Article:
From: Jukka K. Korpela (email@example.com)
Date: Wed Mar 26 2008 - 17:21:46 CST
> Raymond wrote on 2008-03-26 21:21:43:
>> It is easy if you are writing in Word:
>> 113 + Ctrl-X will give you ē (=U+0113).
>> 112 + Ctrl-X gives Ē, and 114 + Ctrl-X gives Ĕ.
> That should Alt-X, not Ctl-X.
Yes. The method works in sufficiently new environments - it depends on
Word and Windows version, and it when it works, it works on Wordpad,
too, and maybe some other software as well.
But I wouldn't call it really easy. The Alt-X method is very useful to
know, since when it works, it lets you enter any Unicode character by
its code number. But it's not very suitable for everyday use.
There is a huge number of alternative ways of entering characters, some
of them very general, some of them rather specialized. If you need, say,
vowels with macron frequently, you might consider using a keyboard
layout that lets you type them in some natural way, or maybe defining
Word shortcuts for them, or "automatic corrections" that convert
suitable character parts to such letters.
> And be careful what you put before the 113.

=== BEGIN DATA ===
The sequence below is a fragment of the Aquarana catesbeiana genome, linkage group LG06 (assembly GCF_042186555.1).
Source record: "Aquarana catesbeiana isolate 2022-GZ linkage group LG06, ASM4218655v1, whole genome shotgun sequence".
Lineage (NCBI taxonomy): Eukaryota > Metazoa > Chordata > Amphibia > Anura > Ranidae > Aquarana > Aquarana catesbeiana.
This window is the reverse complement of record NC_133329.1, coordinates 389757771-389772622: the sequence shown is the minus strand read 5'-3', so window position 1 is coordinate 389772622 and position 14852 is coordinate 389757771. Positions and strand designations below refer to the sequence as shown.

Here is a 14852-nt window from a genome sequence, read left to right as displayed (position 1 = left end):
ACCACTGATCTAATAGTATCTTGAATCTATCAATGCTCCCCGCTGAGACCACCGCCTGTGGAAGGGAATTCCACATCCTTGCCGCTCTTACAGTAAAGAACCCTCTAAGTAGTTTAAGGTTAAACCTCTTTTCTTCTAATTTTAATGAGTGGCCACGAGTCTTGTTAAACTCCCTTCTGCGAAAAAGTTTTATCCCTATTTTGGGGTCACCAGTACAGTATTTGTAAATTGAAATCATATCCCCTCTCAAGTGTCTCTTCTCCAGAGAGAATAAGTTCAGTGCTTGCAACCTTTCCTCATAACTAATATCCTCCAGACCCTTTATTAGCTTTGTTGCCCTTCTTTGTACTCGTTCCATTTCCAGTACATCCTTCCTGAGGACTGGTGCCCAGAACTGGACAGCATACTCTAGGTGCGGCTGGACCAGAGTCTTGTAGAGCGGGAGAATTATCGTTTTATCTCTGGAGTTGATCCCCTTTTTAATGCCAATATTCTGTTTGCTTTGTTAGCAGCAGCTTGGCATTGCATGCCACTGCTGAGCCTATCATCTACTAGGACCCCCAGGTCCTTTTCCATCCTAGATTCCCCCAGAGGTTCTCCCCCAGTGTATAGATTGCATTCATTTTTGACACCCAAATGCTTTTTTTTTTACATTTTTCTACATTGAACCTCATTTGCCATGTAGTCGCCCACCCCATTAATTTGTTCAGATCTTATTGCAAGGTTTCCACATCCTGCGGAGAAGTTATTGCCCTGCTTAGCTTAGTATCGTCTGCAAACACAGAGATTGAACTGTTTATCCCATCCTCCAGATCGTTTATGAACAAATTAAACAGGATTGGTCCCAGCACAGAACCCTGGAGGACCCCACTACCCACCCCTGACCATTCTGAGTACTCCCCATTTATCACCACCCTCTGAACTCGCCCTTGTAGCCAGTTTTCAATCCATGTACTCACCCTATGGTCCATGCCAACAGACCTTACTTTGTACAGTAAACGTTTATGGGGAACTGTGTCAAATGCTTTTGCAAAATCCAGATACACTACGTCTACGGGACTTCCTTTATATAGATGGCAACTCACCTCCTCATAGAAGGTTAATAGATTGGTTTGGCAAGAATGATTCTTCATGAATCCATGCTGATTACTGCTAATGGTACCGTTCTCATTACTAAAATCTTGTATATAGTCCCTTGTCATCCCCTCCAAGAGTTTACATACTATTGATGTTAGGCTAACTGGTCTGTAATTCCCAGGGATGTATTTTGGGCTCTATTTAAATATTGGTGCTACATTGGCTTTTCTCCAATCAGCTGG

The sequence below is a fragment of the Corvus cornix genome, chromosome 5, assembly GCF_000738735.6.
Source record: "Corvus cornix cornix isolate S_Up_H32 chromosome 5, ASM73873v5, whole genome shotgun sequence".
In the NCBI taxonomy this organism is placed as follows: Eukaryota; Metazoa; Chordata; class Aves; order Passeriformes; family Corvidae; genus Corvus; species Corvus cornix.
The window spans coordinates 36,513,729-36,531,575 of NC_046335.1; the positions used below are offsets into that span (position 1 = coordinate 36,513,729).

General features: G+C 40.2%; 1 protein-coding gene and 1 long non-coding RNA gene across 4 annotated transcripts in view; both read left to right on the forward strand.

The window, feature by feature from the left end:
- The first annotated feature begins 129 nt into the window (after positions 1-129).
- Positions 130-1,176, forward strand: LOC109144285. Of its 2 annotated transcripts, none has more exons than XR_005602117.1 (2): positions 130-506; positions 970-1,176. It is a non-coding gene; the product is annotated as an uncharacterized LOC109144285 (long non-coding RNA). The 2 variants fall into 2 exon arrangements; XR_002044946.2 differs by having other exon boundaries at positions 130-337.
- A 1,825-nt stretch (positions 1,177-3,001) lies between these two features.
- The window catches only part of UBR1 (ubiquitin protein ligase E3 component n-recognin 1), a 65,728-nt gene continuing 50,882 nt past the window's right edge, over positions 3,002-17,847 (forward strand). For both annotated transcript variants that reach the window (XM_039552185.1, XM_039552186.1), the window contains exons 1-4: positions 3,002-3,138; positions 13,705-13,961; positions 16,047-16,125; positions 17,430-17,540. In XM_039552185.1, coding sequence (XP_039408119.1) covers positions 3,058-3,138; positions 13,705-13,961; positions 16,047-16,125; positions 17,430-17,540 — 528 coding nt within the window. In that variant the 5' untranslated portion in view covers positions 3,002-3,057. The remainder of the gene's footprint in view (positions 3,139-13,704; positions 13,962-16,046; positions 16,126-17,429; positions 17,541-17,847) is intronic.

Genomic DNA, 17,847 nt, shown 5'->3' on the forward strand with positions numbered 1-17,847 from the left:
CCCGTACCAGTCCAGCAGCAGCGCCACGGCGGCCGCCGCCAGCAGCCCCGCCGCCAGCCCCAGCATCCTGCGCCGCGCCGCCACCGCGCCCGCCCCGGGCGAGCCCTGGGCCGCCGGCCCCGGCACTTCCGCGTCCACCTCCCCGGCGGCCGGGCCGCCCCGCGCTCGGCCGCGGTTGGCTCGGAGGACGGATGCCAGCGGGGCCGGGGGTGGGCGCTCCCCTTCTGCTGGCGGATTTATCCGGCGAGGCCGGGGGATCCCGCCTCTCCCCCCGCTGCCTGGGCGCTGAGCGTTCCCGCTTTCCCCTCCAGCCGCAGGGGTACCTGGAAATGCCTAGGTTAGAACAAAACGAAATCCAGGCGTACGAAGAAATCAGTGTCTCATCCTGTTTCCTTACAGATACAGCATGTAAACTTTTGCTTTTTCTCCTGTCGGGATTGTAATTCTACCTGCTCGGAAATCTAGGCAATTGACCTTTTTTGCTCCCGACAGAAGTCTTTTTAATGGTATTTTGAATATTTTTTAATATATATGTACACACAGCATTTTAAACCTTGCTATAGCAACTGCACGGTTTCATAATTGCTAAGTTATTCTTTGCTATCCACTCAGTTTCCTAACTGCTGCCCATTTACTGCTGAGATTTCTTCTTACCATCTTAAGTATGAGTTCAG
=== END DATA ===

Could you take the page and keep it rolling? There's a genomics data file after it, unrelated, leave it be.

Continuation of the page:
> Don't put digits 1-9, or
> characters a-f, or x, or perhaps several other characters.
The "x" part was new to me, and rather strange. The others are natural,
since those are hexadecimal digits. E.g., a113 Alt-X would produce the
Unicode character with code number a113. But what's special about "x"
here? Anyway, you can circumvent this problem by typing "u+" (letter u
and plus sign) or "U+" before the number. Word will convert e.g. bu+113
Alt-X into bē, since it treats the entire string u+113 as the code
number to be converted to a character.
> If alt-x
> doesn't work as expected, try putting a space before the 113 (or
> before the 0113 which I would expect to have been recommended).
Leading zeroes don't matter here. And a space isn't practical, since
Word will leave it as part of data, so you would then have to delete it
after pressing Alt-X. It's more convenient to use the "u+" prefix here.
Jukka K. Korpela ("Yucca")
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